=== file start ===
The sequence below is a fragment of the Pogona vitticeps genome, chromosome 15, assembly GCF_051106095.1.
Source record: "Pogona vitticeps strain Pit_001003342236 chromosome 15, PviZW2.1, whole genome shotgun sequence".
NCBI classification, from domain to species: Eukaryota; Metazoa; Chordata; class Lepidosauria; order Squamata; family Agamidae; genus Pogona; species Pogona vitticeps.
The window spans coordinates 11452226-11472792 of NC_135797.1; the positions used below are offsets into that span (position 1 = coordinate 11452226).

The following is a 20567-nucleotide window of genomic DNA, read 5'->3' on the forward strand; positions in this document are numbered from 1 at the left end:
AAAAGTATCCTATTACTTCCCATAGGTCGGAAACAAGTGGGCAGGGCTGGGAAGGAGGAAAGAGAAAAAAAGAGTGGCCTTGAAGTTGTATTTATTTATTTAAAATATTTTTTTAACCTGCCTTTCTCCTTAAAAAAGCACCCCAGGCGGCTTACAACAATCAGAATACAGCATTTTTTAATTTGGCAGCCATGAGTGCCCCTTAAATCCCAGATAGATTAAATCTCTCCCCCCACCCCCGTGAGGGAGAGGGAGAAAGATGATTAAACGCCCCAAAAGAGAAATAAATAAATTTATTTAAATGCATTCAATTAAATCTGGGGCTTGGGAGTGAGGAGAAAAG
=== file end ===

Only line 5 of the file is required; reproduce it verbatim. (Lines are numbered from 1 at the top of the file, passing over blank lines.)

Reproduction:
The following is a 20567-nucleotide window of genomic DNA, read 5'->3' on the forward strand; positions in this document are numbered from 1 at the left end: